Last Call Review of draft-ietf-lisp-gpe-04
review-ietf-lisp-gpe-04-rtgdir-lc-farrel-2018-08-09-00

Request Review of draft-ietf-lisp-gpe
Requested rev. no specific revision (document currently at 07)
Type Last Call Review
Team Routing Area Directorate (rtgdir)
Deadline 2018-08-17
Requested 2018-07-31
Requested by Deborah Brungard
Draft last updated 2018-08-09
Completed reviews Rtgdir Last Call review of -04 by Adrian Farrel (diff)
Genart Last Call review of -05 by Stewart Bryant (diff)
Tsvart Last Call review of -05 by Magnus Westerlund (diff)
Secdir Last Call review of -05 by Christopher Wood (diff)
Tsvart Telechat review of -06 by Magnus Westerlund (diff)
Comments
Prep for IETF Last Call
Assignment Reviewer Adrian Farrel
State Completed
Review review-ietf-lisp-gpe-04-rtgdir-lc-farrel-2018-08-09
Reviewed rev. 04 (document currently at 07)
Review result Has Issues
Review completed: 2018-08-09

Review
review-ietf-lisp-gpe-04-rtgdir-lc-farrel-2018-08-09

Hello, 

I have been selected as the Routing Directorate reviewer for this draft. The Routing Directorate seeks to review all routing or routing-related drafts as they pass through IETF last call and IESG review, and sometimes on special request. The purpose of the review is to provide assistance to the Routing ADs. For more information about the Routing Directorate, please see ?http://trac.tools.ietf.org/area/rtg/trac/wiki/RtgDir 

Although these comments are primarily for the use of the Routing ADs, it would be helpful if you could consider them as normal review comments. I believe that this review comes between WG publication and the start of IETF last call - you may wish to discuss with your AD whether to treat these comments separately or as part of IETF last call.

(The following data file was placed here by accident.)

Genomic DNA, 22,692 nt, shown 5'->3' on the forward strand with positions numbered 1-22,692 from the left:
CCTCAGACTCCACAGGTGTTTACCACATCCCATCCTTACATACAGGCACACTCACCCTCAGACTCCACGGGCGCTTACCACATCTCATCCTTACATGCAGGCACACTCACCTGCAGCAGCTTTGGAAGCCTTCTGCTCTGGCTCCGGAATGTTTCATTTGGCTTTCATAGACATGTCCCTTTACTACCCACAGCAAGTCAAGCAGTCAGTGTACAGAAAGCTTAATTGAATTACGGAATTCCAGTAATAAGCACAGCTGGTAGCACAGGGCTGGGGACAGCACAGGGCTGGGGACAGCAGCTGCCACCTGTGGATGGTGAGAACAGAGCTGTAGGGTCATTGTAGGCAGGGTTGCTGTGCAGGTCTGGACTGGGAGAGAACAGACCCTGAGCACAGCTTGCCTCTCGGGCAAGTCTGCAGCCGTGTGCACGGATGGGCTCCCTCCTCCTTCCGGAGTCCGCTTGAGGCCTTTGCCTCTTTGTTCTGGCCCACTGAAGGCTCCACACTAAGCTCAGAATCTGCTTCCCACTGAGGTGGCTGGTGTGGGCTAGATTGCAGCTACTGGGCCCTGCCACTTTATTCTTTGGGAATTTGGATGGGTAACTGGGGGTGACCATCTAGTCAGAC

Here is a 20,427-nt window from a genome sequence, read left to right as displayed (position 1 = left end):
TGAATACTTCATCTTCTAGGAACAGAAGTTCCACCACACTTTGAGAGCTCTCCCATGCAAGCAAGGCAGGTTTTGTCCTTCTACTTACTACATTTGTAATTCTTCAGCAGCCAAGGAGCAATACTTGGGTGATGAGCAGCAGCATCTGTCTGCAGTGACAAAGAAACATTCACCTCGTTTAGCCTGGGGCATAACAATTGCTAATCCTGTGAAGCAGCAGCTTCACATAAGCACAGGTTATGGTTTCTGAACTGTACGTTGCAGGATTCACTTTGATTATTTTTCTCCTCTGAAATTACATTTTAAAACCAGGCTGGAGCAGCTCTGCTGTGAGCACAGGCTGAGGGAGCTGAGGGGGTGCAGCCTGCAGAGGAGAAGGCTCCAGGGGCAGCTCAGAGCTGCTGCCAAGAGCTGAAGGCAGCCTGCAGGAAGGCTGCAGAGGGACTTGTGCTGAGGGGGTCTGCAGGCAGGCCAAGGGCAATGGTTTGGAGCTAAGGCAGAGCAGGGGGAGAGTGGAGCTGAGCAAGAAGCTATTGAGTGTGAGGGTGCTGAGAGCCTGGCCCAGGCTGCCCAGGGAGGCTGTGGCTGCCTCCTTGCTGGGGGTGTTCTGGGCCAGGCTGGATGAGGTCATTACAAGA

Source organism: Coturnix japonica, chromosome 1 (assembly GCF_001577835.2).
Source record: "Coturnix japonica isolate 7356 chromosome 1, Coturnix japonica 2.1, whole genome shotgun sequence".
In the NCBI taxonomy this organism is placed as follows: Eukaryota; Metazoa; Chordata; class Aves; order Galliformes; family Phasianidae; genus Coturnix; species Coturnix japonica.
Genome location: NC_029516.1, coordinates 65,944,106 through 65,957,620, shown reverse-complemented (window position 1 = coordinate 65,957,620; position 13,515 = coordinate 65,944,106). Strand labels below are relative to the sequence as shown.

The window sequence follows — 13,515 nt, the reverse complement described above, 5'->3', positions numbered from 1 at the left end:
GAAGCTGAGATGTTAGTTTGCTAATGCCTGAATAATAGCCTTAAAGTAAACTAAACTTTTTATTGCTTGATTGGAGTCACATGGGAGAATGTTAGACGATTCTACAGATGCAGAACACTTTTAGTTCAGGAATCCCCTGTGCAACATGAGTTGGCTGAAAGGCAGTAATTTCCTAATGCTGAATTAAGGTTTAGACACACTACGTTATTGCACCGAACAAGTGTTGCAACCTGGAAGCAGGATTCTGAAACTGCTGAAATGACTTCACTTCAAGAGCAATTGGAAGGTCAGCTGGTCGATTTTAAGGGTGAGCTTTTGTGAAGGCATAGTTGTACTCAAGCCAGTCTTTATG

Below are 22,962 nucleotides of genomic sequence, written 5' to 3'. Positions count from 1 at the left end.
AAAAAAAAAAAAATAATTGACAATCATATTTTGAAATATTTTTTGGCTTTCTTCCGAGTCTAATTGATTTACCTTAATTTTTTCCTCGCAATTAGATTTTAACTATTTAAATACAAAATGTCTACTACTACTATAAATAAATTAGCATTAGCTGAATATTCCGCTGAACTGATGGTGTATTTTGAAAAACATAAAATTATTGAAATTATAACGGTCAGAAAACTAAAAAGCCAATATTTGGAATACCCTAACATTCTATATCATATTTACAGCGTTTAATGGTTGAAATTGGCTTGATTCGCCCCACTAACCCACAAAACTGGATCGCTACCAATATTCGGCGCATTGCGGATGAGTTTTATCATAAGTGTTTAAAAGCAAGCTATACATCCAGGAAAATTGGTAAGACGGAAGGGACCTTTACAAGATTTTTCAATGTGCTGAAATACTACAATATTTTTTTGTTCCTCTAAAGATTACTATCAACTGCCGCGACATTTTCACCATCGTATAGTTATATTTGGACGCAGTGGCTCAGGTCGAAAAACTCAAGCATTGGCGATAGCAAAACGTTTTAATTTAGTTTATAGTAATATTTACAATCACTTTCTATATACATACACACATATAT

Document: draft-ietf-lisp-gpe-04.txt
 Reviewer: Adrian Farrel
 Review Date: 9-August-2018
 IETF LC End Date: No known 
 Intended Status: Standards Track 

Summary
I have significant concerns about this document and recommend that the Routing ADs discuss these issues further with the authors.
The issues are not substantially technical in nature, but do indicate the need for significant reworking of the text. I have tried to make suggestions for new text.

Comments: 

This document specifies an alternate LISP header format that can be used to allow LISP to carry payloads other than IP. A new capabilities flag is defined so that routers know whether this new format is supported, and a new flag in the header itself indicates when the new format is in use.

The document is clear and readable, but has some issues of presentation that could close a few potential misunderstandings and thus improve implmentation prospects.

No attempt is made in the document to explain how/why the reduction in size of some standard LISP header fields is acceptable. For example, if implementations of this spec can safely operate with a 16 bit Nonce or 8 bit Map-Versions, why does 6830/6830bis feel the need for 24 and 12 bit fields rspectively?


===Major Issues===

Section 3 has a mix of minor and leess minor issues...

OLD
   This document defines the following changes to the LISP header in
   order to support multi-protocol encapsulation:

   P Bit:  Flag bit 5 is defined as the Next Protocol bit.  The P bit
      MUST be set to 1 to indicate the presence of the 8 bit next
      protocol field.

      P = 0 indicates that the payload MUST conform to LISP as defined
      in [I-D.ietf-lisp-rfc6830bis].  Flag bit 5 was chosen as the P bit
      because this flag bit is currently unallocated.

   Next Protocol:  The lower 8 bits of the first 32-bit word are used to
      carry a Next Protocol.  This Next Protocol field contains the
      protocol of the encapsulated payload packet.

      LISP uses the lower 24 bits of the first word for either a nonce,
      an echo-nonce, or to support map-versioning
      [I-D.ietf-lisp-6834bis].  These are all optional capabilities that
      are indicated in the LISP header by setting the N, E, and the V
      bit respectively.